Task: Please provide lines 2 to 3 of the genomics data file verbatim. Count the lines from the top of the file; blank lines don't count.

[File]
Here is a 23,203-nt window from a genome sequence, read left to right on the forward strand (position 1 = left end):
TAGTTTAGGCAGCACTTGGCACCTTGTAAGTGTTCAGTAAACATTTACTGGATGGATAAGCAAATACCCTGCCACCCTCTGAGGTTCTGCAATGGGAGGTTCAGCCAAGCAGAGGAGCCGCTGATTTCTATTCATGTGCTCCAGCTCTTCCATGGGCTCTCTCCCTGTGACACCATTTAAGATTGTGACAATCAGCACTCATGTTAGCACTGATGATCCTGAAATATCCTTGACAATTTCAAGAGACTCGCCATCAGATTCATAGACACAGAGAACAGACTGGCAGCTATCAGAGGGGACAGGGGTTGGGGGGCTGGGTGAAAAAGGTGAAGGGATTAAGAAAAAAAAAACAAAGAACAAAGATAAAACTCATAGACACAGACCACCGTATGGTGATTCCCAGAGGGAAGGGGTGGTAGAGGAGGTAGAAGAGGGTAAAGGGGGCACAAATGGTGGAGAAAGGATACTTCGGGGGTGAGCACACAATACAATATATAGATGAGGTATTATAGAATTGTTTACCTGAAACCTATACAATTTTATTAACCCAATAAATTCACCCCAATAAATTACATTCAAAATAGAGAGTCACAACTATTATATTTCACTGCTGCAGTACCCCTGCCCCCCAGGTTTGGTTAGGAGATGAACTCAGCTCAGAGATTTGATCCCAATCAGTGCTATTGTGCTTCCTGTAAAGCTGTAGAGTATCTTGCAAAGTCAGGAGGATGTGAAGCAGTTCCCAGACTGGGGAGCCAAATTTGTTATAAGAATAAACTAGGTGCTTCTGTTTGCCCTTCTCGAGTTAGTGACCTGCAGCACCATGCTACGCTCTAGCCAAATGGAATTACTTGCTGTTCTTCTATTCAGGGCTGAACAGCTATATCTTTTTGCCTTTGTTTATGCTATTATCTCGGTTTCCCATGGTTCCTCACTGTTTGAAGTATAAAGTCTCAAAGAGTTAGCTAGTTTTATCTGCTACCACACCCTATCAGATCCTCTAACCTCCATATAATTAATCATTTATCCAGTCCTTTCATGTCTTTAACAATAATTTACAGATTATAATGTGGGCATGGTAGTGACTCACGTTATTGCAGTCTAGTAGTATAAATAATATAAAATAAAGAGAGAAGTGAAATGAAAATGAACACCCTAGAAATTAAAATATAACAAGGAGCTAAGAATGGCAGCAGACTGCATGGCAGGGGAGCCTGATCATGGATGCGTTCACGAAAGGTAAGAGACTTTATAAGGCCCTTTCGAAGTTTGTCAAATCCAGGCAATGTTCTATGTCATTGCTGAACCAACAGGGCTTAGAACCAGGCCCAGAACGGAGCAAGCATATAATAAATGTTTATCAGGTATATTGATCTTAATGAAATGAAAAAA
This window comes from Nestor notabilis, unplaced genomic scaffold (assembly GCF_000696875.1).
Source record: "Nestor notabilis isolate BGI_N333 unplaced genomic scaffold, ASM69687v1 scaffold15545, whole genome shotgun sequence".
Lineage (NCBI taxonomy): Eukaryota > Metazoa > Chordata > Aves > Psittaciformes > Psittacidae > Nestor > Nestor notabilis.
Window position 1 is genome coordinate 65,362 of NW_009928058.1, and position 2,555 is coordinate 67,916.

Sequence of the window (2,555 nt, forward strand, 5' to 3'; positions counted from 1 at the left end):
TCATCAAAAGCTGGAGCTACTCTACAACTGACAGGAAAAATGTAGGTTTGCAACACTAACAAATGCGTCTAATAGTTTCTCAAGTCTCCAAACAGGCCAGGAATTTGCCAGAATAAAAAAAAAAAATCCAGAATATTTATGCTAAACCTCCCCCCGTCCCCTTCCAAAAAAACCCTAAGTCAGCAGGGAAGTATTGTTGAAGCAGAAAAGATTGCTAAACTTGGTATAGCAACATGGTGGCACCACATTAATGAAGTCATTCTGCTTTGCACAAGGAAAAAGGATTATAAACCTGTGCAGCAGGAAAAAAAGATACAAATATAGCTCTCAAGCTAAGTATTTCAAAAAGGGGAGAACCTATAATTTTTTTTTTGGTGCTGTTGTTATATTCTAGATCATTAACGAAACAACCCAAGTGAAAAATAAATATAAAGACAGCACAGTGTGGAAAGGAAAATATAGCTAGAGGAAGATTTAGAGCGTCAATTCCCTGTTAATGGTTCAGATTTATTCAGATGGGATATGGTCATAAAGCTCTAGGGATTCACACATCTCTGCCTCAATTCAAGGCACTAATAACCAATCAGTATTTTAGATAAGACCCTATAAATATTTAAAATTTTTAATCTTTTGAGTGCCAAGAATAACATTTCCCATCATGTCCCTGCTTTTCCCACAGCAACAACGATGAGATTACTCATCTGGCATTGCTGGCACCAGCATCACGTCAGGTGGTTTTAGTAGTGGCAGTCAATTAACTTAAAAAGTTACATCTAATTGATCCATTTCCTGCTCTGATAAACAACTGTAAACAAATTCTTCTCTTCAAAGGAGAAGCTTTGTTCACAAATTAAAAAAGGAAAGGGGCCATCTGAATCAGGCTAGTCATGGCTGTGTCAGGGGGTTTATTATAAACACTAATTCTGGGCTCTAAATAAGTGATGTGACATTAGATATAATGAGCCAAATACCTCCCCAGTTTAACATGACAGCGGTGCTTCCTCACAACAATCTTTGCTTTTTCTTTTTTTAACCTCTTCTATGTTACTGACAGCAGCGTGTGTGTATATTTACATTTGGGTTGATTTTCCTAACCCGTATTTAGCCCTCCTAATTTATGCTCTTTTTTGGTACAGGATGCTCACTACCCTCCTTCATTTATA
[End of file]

TAGTTTAGGCAGCACTTGGCACCTTGTAAGTGTTCAGTAAACATTTACTGGATGGATAAGCAAATACCCTGCCACCCTCTGAGGTTCTGCAATGGGAGGTTCAGCCAAGCAGAGGAGCCGCTGATTTCTATTCATGTGCTCCAGCTCTTCCATGGGCTCTCTCCCTGTGACACCATTTAAGATTGTGACAATCAGCACTCATGTTAGCACTGATGATCCTGAAATATCCTTGACAATTTCAAGAGACTCGCCATCAGATTCATAGACACAGAGAACAGACTGGCAGCTATCAGAGGGGACAGGGGTTGGGGGGCTGGGTGAAAAAGGTGAAGGGATTAAGAAAAAAAAAACAAAGAACAAAGATAAAACTCATAGACACAGACCACCGTATGGTGATTCCCAGAGGGAAGGGGTGGTAGAGGAGGTAGAAGAGGGTAAAGGGGGCACAAATGGTGGAGAAAGGATACTTCGGGGGTGAGCACACAATACAATATATAGATGAGGTATTATAGAATTGTTTACCTGAAACCTATACAATTTTATTAACCCAATAAATTCACCCCAATAAATTACATTCAAAATAGAGAGTCACAACTATTATATTTCACTGCTGCAGTACCCCTGCCCCCCAGGTTTGGTTAGGAGATGAACTCAGCTCAGAGATTTGATCCCAATCAGTGCTATTGTGCTTCCTGTAAAGCTGTAGAGTATCTTGCAAAGTCAGGAGGATGTGAAGCAGTTCCCAGACTGGGGAGCCAAATTTGTTATAAGAATAAACTAGGTGCTTCTGTTTGCCCTTCTCGAGTTAGTGACCTGCAGCACCATGCTACGCTCTAGCCAAATGGAATTACTTGCTGTTCTTCTATTCAGGGCTGAACAGCTATATCTTTTTGCCTTTGTTTATGCTATTATCTCGGTTTCCCATGGTTCCTCACTGTTTGAAGTATAAAGTCTCAAAGAGTTAGCTAGTTTTATCTGCTACCACACCCTATCAGATCCTCTAACCTCCATATAATTAATCATTTATCCAGTCCTTTCATGTCTTTAACAATAATTTACAGATTATAATGTGGGCATGGTAGTGACTCACGTTATTGCAGTCTAGTAGTATAAATAATATAAAATAAAGAGAGAAGTGAAATGAAAATGAACACCCTAGAAATTAAAATATAACAAGGAGCTAAGAATGGCAGCAGACTGCATGGCAGGGGAGCCTGATCATGGATGCGTTCACGAAAGGTAAGAGACTTTATAAGGCCCTTTCGAAGTTTGTCAAATCCAGGCAATGTTCTATGTCATTGCTGAACCAACAGGGCTTAGAACCAGGCCCAGAACGGAGCAAGCATATAATAAATGTTTATCAGGTATATTGATCTTAATGAAATGAAAAAA
This window comes from Nestor notabilis, unplaced genomic scaffold (assembly GCF_000696875.1).